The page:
The 14th century Canzo's history is dominated by the life of Blessed Mir, a begging hermit and pilgrim recognized saint by the population of Canzo and by these he visited during his travels. He was born in Canzo, precisely in the frazione of Segunt Alp, in the mountains, from the probably hybrid Welsh-local (settled on Canzo's Horns) family of Paredis (meaning relatives), even now existing and wide. After the death of his old parents, he was educated by an elder hermit who lived in the frazione named Scarenna. In Canzo he had a rule of spiritual father and peacekeeper, living in the mountains, near to the springs of river Ravella, where a church has been dedicated after his death. He dedicate a long period of his life to a pilgrimage on feet and in total poverty to Rome, where he is said to have visited the pope and (maybe) saint Bridget of Sweden. He then returned to Canzo, passing by Lomellina region near Pavia, where he did his first attested miracle, obtaining rain with the prayer. He did the same miracle in Canzo, when he started toward the north side of the Lake Como (where his mother was born) and he died in Sorico, where another church has been dedicated by the people. It has been suggested that he could belong to the newborn movement of St. Francis of Assisi.[31]

Renaissance and Spanish rule[edit]

On 7 July 1414, Filippo Maria Visconti, duke of Milan, set under the temporal jurisdiction of Archbishops the former Corte di Casale, that then ceased to be an autonomous authority. But this happened for the consensus of the men of Canzo, who swore fidelity to and hosted the legitimate Archbishop Giovanni Visconti, constricted to escape from his seat by a pretending bishop. So Canzo has been the seat of the Archbishop and of the Curia for at least five years. After an economy based on its renomated wool weaving, Canzo, with the vassalship of Negronis family, nicknamed "Missaglia", became the official source of iron for the Duchy of Milan's army. So the town came to be wealthy and two schools were established. In this period the coat of arms of the commune of Canzo (who before was represented by the Corte di Casale's one) has been elaborated: a blue underground (visible also in the Prina's coat of arms) with golden stars and hooves for iron transformation, shaped similarly to beehives. While in Milan Leonardo da Vinci used to paint The Last Supper, the artistic wave of Renaissance was represented in Canzo by Giovanni da Canzo, a famous wood artist, and by his colleagues of the former Canzo's district, employed in the construction of the pipe organ for the Duomo of Milan: Giovanni Ambrogio da Longone, Cristoforo da Proserpio and Francesco Vignarca. Other wood artists of the former Squadra di Canzo, renomated in Milan, were the Contis from Mariaga and Stefano de Bernardi from Caslino.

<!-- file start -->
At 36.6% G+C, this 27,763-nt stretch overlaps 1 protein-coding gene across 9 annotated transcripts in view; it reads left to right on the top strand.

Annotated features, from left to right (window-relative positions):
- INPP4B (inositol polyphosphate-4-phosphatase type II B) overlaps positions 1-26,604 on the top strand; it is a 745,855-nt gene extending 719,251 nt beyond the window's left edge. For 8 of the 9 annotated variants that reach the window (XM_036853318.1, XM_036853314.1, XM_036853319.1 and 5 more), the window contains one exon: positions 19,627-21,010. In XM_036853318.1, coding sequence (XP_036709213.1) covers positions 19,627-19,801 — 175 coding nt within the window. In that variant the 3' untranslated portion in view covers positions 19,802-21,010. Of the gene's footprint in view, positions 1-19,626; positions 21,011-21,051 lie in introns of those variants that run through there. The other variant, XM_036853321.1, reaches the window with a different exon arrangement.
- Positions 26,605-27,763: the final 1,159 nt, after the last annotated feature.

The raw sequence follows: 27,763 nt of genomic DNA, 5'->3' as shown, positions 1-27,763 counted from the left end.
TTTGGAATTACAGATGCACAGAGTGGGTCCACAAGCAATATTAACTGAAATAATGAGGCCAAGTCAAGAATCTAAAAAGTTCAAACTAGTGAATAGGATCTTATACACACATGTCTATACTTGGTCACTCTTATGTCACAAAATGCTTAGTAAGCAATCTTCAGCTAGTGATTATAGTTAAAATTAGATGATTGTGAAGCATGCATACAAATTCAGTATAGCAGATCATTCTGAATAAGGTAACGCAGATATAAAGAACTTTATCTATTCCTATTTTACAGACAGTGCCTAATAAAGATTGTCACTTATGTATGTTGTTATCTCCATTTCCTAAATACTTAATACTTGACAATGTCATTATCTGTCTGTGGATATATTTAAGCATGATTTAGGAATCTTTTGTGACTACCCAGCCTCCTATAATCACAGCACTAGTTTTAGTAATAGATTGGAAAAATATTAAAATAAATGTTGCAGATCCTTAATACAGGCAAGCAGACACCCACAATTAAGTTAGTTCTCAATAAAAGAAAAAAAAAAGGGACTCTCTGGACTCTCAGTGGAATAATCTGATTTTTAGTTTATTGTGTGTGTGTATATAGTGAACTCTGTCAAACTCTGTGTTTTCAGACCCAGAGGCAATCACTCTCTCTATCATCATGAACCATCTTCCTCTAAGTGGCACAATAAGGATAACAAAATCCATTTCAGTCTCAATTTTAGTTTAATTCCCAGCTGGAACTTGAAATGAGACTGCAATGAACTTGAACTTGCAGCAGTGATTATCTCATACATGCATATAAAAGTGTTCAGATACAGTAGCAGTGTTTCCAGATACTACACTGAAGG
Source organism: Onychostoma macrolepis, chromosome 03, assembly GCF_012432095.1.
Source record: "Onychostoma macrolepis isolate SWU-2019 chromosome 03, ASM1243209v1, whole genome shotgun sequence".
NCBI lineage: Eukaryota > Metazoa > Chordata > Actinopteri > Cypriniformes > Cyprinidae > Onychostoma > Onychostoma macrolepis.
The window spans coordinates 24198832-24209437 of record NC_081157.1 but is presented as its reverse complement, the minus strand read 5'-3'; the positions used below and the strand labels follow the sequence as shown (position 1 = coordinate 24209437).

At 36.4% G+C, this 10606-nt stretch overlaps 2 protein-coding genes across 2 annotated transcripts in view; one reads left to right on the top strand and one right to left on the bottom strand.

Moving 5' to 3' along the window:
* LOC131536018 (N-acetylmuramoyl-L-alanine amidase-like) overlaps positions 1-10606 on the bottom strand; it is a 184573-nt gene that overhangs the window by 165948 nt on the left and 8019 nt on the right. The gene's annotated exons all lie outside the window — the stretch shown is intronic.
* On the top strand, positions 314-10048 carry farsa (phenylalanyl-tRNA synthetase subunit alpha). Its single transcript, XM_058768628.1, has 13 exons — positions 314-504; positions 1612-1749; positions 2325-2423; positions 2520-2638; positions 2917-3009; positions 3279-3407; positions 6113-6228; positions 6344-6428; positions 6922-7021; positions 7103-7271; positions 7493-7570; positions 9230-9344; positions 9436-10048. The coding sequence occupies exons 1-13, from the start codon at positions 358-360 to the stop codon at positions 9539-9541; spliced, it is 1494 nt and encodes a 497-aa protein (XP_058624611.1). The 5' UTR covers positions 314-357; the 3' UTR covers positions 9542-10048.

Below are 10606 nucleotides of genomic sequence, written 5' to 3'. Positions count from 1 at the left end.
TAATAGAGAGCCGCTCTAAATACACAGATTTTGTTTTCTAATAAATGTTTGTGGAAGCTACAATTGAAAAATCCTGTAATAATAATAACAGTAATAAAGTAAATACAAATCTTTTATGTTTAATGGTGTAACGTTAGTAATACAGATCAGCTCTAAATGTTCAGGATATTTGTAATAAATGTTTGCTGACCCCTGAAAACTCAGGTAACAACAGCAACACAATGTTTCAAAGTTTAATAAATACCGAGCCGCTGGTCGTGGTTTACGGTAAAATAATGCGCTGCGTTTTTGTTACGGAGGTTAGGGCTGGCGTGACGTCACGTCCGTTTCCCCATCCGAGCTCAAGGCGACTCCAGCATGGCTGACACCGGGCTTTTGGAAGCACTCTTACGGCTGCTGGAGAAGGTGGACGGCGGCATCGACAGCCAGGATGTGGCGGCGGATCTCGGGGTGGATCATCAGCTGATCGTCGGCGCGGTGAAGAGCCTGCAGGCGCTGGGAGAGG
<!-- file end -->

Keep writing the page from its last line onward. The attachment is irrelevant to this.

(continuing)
The richness of Lombardy attracted the now more organized armies of national powers like France and Austria, which waged a lengthy battle in the late 15th and early 16th century. In this period Niccolò Pelliccione, the Canzese captain of a Free company, fought his battles at the sight of Francesco Sforza and Gian Giacomo Medici, and in the 1526 Canzo was theatre of a clash between his Company and the soldiers with arquebus sent by Antonio de Leyva. After the decisive Battle of Pavia, the Duchy of Milan became a possession of the Habsburgs of Spain, and Canzo became then part of "the empire where the sun never fell" (after the conquest of Americas). The new rulers did little to improve the economy, instead imposing a growing series of taxes needed to support their unending series of European wars. The Spanish soldiers had a base in Canzo, and about this period three episodes of rebellion of Canzo's population to Spanish rule were handed down: one of them tells about a man then became an hero, Mornerin, whose name is conserved as the title of a street in the Old Town.